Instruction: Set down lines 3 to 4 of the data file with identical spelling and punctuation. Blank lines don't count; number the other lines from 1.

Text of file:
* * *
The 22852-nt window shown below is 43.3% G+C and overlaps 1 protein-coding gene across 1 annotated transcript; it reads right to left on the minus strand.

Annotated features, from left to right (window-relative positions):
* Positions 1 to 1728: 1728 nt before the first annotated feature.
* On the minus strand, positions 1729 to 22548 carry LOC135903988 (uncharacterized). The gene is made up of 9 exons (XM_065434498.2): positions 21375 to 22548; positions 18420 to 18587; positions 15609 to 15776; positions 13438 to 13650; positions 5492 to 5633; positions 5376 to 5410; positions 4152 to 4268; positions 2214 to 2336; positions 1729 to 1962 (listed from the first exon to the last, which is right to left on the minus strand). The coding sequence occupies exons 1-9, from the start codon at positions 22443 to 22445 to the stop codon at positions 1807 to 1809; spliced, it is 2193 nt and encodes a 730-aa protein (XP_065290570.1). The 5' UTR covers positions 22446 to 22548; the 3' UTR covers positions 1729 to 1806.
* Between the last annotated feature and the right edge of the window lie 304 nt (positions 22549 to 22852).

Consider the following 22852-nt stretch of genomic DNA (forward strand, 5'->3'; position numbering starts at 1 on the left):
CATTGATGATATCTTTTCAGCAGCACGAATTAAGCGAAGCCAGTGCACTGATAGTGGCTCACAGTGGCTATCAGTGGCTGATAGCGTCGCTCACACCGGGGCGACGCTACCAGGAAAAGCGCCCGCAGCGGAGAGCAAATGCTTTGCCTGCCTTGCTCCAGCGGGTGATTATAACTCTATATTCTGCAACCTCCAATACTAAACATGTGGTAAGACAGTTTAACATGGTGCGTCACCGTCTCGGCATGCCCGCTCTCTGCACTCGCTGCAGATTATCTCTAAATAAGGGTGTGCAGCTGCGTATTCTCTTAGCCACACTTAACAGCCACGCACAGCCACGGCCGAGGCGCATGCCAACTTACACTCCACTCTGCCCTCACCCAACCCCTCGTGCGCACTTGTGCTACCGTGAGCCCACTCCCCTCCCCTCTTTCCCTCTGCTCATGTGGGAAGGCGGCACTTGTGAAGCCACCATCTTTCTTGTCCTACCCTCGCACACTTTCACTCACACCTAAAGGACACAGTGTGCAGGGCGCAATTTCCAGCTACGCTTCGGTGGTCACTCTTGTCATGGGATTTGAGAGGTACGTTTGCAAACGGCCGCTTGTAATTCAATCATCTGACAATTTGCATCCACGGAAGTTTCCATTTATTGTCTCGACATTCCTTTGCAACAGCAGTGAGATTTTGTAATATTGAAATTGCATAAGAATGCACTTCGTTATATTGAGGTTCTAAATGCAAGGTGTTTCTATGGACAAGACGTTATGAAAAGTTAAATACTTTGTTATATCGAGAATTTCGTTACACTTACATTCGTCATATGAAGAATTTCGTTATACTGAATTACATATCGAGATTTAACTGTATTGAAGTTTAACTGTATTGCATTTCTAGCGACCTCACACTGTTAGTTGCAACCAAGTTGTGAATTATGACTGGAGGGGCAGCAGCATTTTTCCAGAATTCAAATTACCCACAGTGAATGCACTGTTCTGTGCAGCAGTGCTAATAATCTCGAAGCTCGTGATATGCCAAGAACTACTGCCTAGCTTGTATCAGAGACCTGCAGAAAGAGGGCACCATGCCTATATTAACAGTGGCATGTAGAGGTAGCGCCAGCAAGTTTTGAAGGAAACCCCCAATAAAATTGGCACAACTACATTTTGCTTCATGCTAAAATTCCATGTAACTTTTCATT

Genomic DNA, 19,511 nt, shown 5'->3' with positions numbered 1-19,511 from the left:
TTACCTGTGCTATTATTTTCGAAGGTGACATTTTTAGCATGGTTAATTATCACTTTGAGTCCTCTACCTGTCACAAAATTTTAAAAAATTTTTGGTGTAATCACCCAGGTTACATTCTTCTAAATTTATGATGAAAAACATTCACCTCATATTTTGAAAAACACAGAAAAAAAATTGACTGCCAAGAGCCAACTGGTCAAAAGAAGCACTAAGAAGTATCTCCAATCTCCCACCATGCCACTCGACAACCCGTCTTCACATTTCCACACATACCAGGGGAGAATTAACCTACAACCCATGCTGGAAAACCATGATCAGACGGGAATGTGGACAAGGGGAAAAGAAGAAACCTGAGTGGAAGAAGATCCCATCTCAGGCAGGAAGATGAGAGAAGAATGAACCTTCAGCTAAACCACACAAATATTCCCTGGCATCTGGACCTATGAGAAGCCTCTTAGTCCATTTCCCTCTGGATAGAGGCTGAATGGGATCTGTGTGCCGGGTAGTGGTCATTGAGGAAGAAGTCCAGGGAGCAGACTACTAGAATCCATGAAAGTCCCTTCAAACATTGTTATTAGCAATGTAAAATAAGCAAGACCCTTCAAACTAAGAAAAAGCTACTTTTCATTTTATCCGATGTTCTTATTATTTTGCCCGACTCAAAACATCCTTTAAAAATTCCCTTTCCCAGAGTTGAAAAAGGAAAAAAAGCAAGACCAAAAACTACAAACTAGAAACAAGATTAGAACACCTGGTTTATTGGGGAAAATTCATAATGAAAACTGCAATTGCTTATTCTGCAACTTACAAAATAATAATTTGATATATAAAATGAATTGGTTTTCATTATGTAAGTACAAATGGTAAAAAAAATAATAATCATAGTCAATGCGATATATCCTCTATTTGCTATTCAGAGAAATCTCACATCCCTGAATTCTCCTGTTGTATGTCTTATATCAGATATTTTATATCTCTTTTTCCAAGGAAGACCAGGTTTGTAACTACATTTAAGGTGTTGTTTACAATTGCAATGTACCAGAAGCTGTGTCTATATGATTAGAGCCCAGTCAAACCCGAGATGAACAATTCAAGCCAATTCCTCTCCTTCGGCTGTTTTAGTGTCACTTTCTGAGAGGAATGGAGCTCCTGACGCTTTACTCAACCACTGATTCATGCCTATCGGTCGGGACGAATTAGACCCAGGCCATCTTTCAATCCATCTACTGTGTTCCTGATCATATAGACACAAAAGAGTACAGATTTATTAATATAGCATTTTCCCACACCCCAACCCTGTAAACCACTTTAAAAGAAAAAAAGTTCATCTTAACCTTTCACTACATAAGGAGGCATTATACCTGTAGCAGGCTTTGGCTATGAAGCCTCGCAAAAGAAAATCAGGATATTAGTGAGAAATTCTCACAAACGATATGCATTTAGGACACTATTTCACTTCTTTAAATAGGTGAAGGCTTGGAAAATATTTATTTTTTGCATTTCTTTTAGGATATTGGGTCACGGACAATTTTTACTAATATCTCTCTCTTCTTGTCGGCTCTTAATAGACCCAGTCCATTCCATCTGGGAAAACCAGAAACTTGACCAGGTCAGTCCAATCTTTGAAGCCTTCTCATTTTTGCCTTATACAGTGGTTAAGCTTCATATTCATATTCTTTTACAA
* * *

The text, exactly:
* Positions 1 to 1728: 1728 nt before the first annotated feature.
* On the minus strand, positions 1729 to 22548 carry LOC135903988 (uncharacterized). The gene is made up of 9 exons (XM_065434498.2): positions 21375 to 22548; positions 18420 to 18587; positions 15609 to 15776; positions 13438 to 13650; positions 5492 to 5633; positions 5376 to 5410; positions 4152 to 4268; positions 2214 to 2336; positions 1729 to 1962 (listed from the first exon to the last, which is right to left on the minus strand). The coding sequence occupies exons 1-9, from the start codon at positions 22443 to 22445 to the stop codon at positions 1807 to 1809; spliced, it is 2193 nt and encodes a 730-aa protein (XP_065290570.1). The 5' UTR covers positions 22446 to 22548; the 3' UTR covers positions 1729 to 1806.